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13 Responses to Food: thrift or nutrition (can you have both?)

  1. Denise says:

    I discovered this first hand when I became a single mom of three….I could buy 2 litres of pop for a fraction of the cost of juice or milk, white bread was (is) cheap but just try to buy it with actual grains and the cost doubles….the list goes on! Fortunately my grandma had taught me the fine art of soup, making bread and cooking jam (without pectin)…she always said with those skills I would be able to feed my family during a depression or war….little did she know how valuable that skill would one day become 🙂

  2. Little Sis says:

    I think it is possible to eat healthfully on a budget, but it is DECIDEDLY more difficult to do this than it is to eat junk on a budget. And yes, I agree 100% that there is something very upside down about the pricing of food if our goal is to encourage a healthy population. I think too, however, that many folks in the modern world have funny priorities. We often set aside a pretty small fraction of our total budget for food – are far more choosy about our homes, our clothing, and our cars than we are about what we put in our bodies. It is a truly complex problem with plenty of blame to go around. My sister and I have been tackling the healthful on a budget problem, perhaps we can all push for changes at a systemic and cultural level.

  3. EROSE says:

    My husband and I have this conversation every Sunday before we go to the store. We have a budget of $40/week for food, which is more than some people have. But it’s always a challenge to eat healthy on that budget, and we don’t even eat processed food! We can make it work if we cook all of our meals from scratch, only eating meat once a week (if that), and only buying things that are on sale. We make all of our own yogurt and bread, as well as a variety of other things. Still there are some foods that we would really like to eat that we can’t afford (organics, for example). My solution is to eat less, and avoid snacks, but my husband needs healthy snacks during the day – it seems like every week we are debating cost vs. health. It’s so hard.

  4. Sixballoons says:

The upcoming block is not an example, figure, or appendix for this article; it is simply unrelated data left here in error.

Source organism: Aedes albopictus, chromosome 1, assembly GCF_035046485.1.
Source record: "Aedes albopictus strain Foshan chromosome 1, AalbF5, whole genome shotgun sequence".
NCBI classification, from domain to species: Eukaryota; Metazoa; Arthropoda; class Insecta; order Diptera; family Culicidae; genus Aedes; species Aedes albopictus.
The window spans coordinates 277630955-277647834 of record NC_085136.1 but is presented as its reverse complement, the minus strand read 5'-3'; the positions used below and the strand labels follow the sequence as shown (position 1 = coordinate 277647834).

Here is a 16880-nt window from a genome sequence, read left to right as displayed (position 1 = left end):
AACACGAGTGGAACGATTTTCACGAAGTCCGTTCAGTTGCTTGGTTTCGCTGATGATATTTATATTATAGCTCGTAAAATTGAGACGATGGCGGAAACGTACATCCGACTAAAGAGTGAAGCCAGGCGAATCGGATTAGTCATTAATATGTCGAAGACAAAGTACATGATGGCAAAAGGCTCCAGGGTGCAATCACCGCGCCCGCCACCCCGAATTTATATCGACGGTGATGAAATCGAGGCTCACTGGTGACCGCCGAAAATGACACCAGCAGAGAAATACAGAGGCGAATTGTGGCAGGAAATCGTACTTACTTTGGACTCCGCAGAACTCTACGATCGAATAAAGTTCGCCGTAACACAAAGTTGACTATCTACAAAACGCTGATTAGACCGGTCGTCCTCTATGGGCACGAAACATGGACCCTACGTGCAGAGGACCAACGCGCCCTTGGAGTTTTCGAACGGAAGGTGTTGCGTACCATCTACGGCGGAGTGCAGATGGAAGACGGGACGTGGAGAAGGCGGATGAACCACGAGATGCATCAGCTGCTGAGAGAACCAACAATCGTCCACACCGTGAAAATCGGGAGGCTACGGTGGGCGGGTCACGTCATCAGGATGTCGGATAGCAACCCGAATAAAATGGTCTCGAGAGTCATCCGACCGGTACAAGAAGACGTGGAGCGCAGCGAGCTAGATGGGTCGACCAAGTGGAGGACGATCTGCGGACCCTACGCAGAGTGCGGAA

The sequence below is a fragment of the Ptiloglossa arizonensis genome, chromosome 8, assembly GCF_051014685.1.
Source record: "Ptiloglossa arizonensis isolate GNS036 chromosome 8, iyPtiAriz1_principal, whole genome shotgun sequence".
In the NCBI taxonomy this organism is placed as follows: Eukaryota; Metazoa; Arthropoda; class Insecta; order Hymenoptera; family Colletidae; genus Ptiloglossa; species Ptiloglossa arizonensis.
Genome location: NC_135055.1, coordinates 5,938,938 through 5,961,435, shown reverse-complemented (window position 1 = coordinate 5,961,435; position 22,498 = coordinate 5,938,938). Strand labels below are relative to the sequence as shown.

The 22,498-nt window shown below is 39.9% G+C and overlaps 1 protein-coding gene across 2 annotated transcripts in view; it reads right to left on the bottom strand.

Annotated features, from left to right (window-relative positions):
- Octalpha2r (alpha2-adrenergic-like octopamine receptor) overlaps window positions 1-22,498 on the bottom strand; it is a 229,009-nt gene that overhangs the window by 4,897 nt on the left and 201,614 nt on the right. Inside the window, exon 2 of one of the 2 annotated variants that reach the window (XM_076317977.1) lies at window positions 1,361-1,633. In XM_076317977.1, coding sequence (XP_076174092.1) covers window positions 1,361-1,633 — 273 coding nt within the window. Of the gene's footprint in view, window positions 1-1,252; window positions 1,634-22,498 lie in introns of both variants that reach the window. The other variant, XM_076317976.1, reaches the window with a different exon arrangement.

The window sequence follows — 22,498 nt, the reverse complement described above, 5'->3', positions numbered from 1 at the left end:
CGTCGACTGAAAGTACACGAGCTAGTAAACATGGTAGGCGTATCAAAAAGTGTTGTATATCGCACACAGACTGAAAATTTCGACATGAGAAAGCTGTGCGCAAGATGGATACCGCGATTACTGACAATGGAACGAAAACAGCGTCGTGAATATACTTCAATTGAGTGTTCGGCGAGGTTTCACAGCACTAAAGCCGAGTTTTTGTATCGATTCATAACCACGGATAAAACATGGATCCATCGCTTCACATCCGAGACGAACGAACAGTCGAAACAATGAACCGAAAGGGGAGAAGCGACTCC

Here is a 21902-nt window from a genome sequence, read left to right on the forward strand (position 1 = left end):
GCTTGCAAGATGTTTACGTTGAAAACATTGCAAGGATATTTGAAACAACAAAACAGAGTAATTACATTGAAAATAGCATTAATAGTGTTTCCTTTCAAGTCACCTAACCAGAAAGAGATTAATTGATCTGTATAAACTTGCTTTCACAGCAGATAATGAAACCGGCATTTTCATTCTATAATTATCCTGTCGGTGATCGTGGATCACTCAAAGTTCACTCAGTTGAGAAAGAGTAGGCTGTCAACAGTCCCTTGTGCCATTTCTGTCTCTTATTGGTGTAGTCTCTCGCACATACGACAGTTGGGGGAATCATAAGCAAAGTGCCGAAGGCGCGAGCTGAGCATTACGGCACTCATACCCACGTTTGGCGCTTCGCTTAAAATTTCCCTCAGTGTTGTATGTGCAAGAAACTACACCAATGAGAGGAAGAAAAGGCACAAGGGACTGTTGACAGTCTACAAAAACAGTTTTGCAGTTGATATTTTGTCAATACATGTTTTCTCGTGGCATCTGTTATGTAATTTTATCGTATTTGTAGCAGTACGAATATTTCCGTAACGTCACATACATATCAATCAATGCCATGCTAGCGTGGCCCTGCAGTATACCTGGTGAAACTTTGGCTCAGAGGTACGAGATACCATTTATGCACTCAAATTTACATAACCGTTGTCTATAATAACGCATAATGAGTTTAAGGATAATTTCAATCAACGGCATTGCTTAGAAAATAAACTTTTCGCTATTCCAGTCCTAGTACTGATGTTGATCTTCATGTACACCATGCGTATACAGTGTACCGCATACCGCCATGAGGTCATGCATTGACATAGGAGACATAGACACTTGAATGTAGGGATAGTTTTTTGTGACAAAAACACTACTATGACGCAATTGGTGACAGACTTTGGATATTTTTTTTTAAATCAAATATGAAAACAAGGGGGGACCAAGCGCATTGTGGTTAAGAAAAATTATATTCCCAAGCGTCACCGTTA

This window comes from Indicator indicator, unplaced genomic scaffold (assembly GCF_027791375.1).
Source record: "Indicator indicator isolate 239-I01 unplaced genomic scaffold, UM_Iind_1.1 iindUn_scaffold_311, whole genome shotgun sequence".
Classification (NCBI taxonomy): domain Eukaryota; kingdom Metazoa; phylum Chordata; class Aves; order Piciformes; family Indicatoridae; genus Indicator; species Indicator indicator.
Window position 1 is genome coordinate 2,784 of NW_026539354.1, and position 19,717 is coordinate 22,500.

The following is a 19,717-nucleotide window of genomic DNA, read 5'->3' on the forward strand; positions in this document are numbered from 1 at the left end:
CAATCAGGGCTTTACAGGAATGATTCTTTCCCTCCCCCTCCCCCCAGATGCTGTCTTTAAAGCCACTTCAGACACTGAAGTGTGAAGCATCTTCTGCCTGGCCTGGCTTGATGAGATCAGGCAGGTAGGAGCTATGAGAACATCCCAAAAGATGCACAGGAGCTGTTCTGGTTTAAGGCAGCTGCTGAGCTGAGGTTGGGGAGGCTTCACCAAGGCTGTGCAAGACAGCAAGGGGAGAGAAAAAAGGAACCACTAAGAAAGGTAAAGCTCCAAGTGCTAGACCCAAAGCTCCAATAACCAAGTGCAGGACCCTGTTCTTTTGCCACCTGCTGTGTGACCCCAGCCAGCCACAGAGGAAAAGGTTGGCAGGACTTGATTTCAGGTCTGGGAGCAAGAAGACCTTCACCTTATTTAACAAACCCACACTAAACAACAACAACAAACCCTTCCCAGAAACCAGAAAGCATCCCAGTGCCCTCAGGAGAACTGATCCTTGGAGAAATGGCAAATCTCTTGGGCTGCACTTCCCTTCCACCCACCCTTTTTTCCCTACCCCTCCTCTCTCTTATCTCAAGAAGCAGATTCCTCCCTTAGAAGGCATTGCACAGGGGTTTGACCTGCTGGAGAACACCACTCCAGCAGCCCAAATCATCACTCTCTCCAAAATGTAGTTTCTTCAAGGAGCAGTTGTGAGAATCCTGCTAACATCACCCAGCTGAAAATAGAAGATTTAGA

Yes it is so fascinating to me too! I bought an artisan sourdough loaf once for my hubby’s birthday as a splurge as it was six dollars… Then i read up and realized I can learn to make my own, and add wheat bran and whole grains. I have been baking up a storm and figuring that the material cost is so low per loaf. I need to discover more tricks like this. In Port Hardy, I saw organic apples selling for almost $4/lb… Most of us cannot afford this and would see it as a luxury. That made me sad for small coastal communities where the problem of expensive produce is further magnified.

    • i would love your sourdough bread recipe. i tried making sourdough once, with whole grain flour, and while it was flavourful, the texture was really dense and dry – not chewy, like i wanted it to be. please share!

  5. You are so right – I find the only way to try and eat better is to cook from scratch and scour the weekly flyers for loss leaders – that way I know exactly what goes into my food.. I am getting 20 lbs of organic apples for free next week as put the word out I was looking for someones extras and a neighbor of my moms (who does not spray therefore organic) was happy to offer up her extras. I hope to make a bunch of applesauce to freeze and do some baking.

    • what a great idea! it’s amazing what we can find when we network. i was just reading the Lulastic blog recently (see link at right) and she was talking about urban foraging – making fruit leather from crab apples and blackberries that she’d found in urban spaces. i feel like i need to do this more.

  6. adoptionista says:

    This is our big struggle! Budget v. health….now that we have babies (x 2!) we want to be healthier…but it’s tricky to do it without breaking the bank.

  7. i want to make that granola! it looks so yummy! keep up the good work/thrifting/faith, from breanne’s cousin